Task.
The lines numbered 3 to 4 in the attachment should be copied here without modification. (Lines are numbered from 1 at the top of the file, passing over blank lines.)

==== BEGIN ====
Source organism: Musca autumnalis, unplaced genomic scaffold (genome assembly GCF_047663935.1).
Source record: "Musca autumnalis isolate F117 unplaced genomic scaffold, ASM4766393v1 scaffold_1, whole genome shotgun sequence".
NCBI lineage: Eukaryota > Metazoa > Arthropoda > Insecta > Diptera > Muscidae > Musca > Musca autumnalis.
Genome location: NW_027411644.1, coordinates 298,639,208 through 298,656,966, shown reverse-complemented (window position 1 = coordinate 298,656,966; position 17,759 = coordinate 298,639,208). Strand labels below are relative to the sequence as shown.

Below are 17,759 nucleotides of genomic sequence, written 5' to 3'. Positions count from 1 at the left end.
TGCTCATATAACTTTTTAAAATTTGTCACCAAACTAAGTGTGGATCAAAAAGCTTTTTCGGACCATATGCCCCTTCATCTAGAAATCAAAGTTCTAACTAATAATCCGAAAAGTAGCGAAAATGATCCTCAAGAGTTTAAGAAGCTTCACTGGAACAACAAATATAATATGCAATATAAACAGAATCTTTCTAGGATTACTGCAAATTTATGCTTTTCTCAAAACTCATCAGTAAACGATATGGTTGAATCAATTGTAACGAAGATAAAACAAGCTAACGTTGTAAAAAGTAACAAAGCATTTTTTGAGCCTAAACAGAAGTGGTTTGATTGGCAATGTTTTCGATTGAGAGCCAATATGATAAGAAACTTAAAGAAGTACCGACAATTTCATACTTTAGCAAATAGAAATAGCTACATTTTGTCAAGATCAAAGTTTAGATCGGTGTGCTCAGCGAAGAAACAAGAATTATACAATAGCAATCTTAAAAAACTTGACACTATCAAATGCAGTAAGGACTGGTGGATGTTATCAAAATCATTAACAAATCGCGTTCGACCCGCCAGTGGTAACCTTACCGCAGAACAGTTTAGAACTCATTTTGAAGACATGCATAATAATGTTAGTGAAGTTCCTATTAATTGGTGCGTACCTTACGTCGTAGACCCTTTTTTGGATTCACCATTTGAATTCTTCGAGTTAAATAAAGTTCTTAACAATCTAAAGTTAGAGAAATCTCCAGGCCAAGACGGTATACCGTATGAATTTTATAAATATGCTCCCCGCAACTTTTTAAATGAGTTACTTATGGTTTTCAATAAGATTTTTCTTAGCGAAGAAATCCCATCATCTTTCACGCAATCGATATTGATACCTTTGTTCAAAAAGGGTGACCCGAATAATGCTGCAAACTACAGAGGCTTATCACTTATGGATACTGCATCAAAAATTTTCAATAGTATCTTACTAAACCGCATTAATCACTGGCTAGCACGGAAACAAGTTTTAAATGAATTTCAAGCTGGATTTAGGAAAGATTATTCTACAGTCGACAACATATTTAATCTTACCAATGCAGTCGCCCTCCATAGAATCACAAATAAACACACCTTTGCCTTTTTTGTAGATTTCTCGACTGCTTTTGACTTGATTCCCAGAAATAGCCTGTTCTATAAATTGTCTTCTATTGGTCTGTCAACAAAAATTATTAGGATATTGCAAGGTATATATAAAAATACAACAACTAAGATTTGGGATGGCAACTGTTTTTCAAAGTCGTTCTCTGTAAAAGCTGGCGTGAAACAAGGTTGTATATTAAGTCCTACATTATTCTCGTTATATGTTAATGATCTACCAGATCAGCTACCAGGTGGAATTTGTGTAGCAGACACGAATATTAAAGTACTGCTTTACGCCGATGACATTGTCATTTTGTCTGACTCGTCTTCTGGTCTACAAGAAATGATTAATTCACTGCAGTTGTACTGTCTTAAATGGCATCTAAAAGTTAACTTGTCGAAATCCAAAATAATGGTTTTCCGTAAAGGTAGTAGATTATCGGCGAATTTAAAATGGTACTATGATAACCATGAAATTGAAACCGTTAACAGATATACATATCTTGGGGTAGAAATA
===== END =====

NCBI lineage: Eukaryota > Metazoa > Arthropoda > Insecta > Diptera > Muscidae > Musca > Musca autumnalis.
Genome location: NW_027411644.1, coordinates 298,639,208 through 298,656,966, shown reverse-complemented (window position 1 = coordinate 298,656,966; position 17,759 = coordinate 298,639,208). Strand labels below are relative to the sequence as shown.